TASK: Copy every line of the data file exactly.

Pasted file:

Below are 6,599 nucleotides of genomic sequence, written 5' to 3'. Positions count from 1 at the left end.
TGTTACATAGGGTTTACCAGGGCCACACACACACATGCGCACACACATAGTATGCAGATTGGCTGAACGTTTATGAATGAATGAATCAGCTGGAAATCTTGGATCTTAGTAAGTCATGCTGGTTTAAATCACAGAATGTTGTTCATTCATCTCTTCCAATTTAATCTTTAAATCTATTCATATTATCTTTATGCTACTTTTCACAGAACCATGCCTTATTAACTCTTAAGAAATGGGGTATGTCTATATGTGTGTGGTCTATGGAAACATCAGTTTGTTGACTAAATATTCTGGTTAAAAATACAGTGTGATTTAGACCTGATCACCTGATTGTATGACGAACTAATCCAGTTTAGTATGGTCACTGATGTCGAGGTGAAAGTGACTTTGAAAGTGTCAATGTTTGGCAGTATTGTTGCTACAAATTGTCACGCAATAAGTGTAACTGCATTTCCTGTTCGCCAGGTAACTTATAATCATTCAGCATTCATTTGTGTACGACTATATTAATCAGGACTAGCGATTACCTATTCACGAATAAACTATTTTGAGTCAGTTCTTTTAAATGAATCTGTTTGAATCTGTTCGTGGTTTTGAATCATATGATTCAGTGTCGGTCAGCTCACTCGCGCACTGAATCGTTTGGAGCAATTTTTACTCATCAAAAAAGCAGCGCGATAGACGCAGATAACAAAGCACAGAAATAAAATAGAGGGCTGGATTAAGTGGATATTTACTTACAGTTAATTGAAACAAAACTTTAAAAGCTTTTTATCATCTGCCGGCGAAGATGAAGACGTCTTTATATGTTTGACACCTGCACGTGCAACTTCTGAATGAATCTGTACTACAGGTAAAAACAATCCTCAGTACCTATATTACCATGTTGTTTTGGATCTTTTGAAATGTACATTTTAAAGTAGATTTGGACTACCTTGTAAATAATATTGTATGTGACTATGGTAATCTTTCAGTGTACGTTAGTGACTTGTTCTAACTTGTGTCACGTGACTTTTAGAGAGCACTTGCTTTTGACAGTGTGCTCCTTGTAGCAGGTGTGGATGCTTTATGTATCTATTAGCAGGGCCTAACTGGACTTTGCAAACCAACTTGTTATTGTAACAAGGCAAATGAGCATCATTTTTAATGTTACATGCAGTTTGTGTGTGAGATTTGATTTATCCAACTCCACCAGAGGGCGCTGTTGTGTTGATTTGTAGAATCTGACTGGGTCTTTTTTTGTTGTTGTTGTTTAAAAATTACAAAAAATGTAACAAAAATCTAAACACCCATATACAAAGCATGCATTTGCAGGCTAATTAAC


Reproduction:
Below are 6,599 nucleotides of genomic sequence, written 5' to 3'. Positions count from 1 at the left end.
TGTTACATAGGGTTTACCAGGGCCACACACACACATGCGCACACACATAGTATGCAGATTGGCTGAACGTTTATGAATGAATGAATCAGCTGGAAATCTTGGATCTTAGTAAGTCATGCTGGTTTAAATCACAGAATGTTGTTCATTCATCTCTTCCAATTTAATCTTTAAATCTATTCATATTATCTTTATGCTACTTTTCACAGAACCATGCCTTATTAACTCTTAAGAAATGGGGTATGTCTATATGTGTGTGGTCTATGGAAACATCAGTTTGTTGACTAAATATTCTGGTTAAAAATACAGTGTGATTTAGACCTGATCACCTGATTGTATGACGAACTAATCCAGTTTAGTATGGTCACTGATGTCGAGGTGAAAGTGACTTTGAAAGTGTCAATGTTTGGCAGTATTGTTGCTACAAATTGTCACGCAATAAGTGTAACTGCATTTCCTGTTCGCCAGGTAACTTATAATCATTCAGCATTCATTTGTGTACGACTATATTAATCAGGACTAGCGATTACCTATTCACGAATAAACTATTTTGAGTCAGTTCTTTTAAATGAATCTGTTTGAATCTGTTCGTGGTTTTGAATCATATGATTCAGTGTCGGTCAGCTCACTCGCGCACTGAATCGTTTGGAGCAATTTTTACTCATCAAAAAAGCAGCGCGATAGACGCAGATAACAAAGCACAGAAATAAAATAGAGGGCTGGATTAAGTGGATATTTACTTACAGTTAATTGAAACAAAACTTTAAAAGCTTTTTATCATCTGCCGGCGAAGATGAAGACGTCTTTATATGTTTGACACCTGCACGTGCAACTTCTGAATGAATCTGTACTACAGGTAAAAACAATCCTCAGTACCTATATTACCATGTTGTTTTGGATCTTTTGAAATGTACATTTTAAAGTAGATTTGGACTACCTTGTAAATAATATTGTATGTGACTATGGTAATCTTTCAGTGTACGTTAGTGACTTGTTCTAACTTGTGTCACGTGACTTTTAGAGAGCACTTGCTTTTGACAGTGTGCTCCTTGTAGCAGGTGTGGATGCTTTATGTATCTATTAGCAGGGCCTAACTGGACTTTGCAAACCAACTTGTTATTGTAACAAGGCAAATGAGCATCATTTTTAATGTTACATGCAGTTTGTGTGTGAGATTTGATTTATCCAACTCCACCAGAGGGCGCTGTTGTGTTGATTTGTAGAATCTGACTGGGTCTTTTTTTGTTGTTGTTGTTTAAAAATTACAAAAAATGTAACAAAAATCTAAACACCCATATACAAAGCATGCATTTGCAGGCTAATTAAC